Pan Am Series – Part XXXVII: The DC-6B

Drawing by Mike Machat in Pan Am - An Airline and its Aircraft by Ron Davies

Drawing by Mike Machat in Pan Am – An Airline and its Aircraft by Ron Davies

The Workhorse of the Fleet

During the heyday of Pan American World Airways’ prop-era and well into the jet age, one particular airplane figured prominently in its operations around the world: The Douglas DC-6B “Super Six Clipper”.

According to Ron Davies in Pan Am – An Airline and its Aircraft, Pan American ordered a total of forty-five of the aircraft that were delivered between February 1952 and June 1954. During its deployment in Pan American’s fleet, the Super Six performed just about every duty conceivable. It could be configured in an all-first class service with 44 seats, all tourist from 88 to 109 seats and in a dual configuration with 82 seats.

The Super Six, however, played a very important part in Pan American’s history when Clipper Liberty Bell inaugurated  all-tourist Rainbow service on the prestigious New York-London route. This was a significant accomplishment in Pan American’s effort to bring air travel to the mass market.

Pan American announces the new Rainbow Service with the Super Six in the april 1952 timetable.

Pan American announces the new Rainbow Service with the Super Six in the April 1952 timetable.

Clipper Liberty Bell. This aircraft inaugurated the all-tourist Rainbow Service on the New York-London Route (Allen Clarke photo)

Clipper Liberty Bell (Allen Clarke photo)

The all-tourist Rainbow Services in the Atlantic are shown below in a page from the June 1954 timetable. In the same timetable Super Sixes were also operating on the round the world routes, the Africa service as well as in Latin America. “Sleeperette” seats (fully reclining with leg rests) were also available in some aircraft.

1954 June

Clipper Viking at Leopoldville (Connie Heggblom photo)

Clipper Viking at Leopoldville (Connie Heggblom photo)

By 1956, the Super Sixes were operating extensively on all of Pan Americans world-wide routes with the aircraft in various configurations, including dual first and tourist class service in the Atlantic, Pacific and round-the-world services, all-first class in the Alaska operation and all-tourist (with all-first on some routes) in Latin America. In 1959, the Super Sixes were seen in the Atlantic, Pacific and Latin America. DC-7C’s replaced the “Sixes” on the Africa route, and in the New York-San Juan route, the aircraft was offered in a high density Clipper “Thrift” service with 106 seats. Examples of these services are illustrated in pages in the April 1956 and April 1959 timetables.

Atlantic and Pacific services from the April 1956 timetable (below).

1956 April   1956 April-a

DC-6B-1

The Super Six Clipper (Ed Coates)

Clipper Liberty Bell (Ed Coates)

The Super Six was also the mainstay of Pan American’s Latin America operations, serving Central America, South America and the Caribbean, offering all-first class, dual-service and all tourist.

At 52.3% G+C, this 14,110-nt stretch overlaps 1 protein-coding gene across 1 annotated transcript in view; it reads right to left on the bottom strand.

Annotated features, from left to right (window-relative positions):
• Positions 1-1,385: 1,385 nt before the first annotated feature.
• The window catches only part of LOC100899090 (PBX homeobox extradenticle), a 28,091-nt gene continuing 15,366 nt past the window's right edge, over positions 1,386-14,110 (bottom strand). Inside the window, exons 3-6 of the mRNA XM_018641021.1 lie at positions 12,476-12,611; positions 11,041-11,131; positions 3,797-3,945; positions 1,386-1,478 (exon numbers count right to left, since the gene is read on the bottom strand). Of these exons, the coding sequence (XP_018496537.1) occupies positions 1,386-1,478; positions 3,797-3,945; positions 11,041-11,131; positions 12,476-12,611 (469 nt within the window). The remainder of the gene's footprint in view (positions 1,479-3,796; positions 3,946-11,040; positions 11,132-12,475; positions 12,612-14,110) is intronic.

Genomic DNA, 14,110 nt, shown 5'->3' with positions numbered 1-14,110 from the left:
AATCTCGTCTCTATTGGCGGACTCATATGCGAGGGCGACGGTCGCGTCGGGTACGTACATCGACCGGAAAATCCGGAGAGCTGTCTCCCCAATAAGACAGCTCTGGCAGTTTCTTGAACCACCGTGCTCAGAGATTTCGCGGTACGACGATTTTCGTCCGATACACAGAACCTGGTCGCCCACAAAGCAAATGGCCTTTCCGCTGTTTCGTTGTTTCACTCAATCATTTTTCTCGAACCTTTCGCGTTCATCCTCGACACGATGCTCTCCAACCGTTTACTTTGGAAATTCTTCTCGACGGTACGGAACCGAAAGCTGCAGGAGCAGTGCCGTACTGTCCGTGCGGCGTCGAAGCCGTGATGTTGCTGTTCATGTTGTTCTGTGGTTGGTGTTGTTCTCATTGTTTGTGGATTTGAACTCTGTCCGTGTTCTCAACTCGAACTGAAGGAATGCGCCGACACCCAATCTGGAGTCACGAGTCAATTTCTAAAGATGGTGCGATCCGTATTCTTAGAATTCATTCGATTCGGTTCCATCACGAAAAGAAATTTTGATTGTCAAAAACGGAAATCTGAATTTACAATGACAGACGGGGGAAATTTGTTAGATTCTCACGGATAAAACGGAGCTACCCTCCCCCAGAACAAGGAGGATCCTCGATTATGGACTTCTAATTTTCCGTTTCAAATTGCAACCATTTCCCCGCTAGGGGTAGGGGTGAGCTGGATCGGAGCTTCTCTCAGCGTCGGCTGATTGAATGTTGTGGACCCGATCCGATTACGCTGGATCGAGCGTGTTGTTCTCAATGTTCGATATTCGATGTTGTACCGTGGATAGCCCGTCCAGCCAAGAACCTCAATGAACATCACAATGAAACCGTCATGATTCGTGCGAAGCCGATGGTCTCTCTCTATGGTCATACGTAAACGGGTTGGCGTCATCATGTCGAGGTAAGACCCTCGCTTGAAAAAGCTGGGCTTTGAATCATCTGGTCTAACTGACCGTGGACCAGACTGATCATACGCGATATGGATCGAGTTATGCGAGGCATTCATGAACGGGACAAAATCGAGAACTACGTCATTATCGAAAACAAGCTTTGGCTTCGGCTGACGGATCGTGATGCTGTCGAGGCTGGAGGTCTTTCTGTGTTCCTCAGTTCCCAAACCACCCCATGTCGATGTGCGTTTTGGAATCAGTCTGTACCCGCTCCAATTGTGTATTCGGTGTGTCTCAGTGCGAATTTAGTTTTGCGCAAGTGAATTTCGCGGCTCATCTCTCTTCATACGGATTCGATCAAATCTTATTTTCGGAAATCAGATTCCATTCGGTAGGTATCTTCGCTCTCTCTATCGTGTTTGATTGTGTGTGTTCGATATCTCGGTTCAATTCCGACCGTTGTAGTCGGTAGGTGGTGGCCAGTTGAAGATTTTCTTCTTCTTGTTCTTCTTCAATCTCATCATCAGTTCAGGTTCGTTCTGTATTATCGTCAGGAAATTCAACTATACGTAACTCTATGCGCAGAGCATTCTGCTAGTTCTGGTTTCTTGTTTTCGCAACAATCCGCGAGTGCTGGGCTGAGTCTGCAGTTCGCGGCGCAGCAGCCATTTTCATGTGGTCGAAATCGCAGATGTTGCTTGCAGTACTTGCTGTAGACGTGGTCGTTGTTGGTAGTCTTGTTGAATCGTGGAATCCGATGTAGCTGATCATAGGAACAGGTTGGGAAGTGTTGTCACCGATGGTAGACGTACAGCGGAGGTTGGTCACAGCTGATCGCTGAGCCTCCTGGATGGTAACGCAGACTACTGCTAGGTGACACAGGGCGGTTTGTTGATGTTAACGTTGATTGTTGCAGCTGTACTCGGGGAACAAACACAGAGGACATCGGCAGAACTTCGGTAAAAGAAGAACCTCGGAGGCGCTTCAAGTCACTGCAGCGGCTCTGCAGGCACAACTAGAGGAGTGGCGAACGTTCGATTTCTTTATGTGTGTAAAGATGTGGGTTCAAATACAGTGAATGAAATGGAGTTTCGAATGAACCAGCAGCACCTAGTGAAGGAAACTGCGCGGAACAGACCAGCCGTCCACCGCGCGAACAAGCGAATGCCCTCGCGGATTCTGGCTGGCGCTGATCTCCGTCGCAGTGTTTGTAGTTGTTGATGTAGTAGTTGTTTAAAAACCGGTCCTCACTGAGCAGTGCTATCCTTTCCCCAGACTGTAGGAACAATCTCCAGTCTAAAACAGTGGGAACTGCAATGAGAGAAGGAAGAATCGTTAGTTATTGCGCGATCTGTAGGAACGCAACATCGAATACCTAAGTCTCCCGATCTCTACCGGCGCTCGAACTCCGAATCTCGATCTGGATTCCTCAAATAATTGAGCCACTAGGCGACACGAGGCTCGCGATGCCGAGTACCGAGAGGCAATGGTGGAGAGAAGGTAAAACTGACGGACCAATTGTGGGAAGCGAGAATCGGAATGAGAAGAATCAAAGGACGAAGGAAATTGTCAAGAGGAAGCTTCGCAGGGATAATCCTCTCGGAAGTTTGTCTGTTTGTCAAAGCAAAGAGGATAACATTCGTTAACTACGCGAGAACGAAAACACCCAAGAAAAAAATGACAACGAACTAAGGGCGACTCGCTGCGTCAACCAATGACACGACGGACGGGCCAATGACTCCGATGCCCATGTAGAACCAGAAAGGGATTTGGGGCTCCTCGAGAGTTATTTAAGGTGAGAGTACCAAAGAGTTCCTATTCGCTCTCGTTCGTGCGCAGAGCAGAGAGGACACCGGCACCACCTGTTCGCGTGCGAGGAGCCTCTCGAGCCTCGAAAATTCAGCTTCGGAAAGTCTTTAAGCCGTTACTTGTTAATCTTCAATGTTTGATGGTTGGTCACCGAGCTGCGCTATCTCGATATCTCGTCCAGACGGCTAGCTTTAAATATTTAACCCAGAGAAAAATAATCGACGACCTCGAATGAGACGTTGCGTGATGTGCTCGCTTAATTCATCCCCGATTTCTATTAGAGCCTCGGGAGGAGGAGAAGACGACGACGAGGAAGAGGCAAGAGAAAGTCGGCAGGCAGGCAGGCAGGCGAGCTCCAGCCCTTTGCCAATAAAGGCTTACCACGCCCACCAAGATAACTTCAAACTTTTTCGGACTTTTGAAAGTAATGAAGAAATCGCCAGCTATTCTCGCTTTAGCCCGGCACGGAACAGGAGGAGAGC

Portfolio-1   Portfolio-2

Atlantic and Latin America services from the April 1959 timetable (below). Note the San Juan service offerings with the 106-seat configuration for “Clipper Thrift Service” (bottom).

1959 April   1959 April-a  1959 April-b

By 1961, the Sixes were no longer on the round-the-world and Pacific service. Most were deployed in the Internal German Service out of Berlin while some remained operating in Latin America and on the Alaska service in an all-first class configuration. By 1966, the Boeing 727 began replacing the Sixes in Berlin. However, the Sixes returned to the Pacific, having been given a new life as rest and recuperation charters for the U.S. military serving in Southeast Asia.

Latin America and Internal German Services(IGS) from the September 1961 timetable (below).

1961 Sept   1961 Sept-a

Phasing out the DC-6B service from the IGS in the September 1966 timetable (below).

1966 Sept

A DC-6B in Berlin (Ralf Manteufel photo).

A DC-6B in Berlin (Ralf Manteufel photo).

Boeing 727-100 landing at Berlin (Ralf photo).

Boeing 727-100 landing at Berlin (Ralf Manteufel photo).

 

DC-6B Vietnam-1

DC-6B on Rest and Recuperation mission in Vietnam (courtesy everythingpanam.com)

An all-freighter version of the DC-6B, the DC-6A, was also purchased by Pan American for use in its all-cargo operations. These aircraft operated all over the world and continued operations through 1966 when they were replaced by the DC-7C and jet aircraft.

DC-6A freighter (photo by Jon Proctor).

DC-6A freighter (photo Van Wickler/Proctor).

 

Retired Pan American captain John Marshall flew the DC-6A while assigned to Pan American’s Internal German Service stationed in Berlin during the early days of his career. He wrote about his experiences in a story “Flying the ‘6’” that appeared in Airways Magazine. Below are excerpts: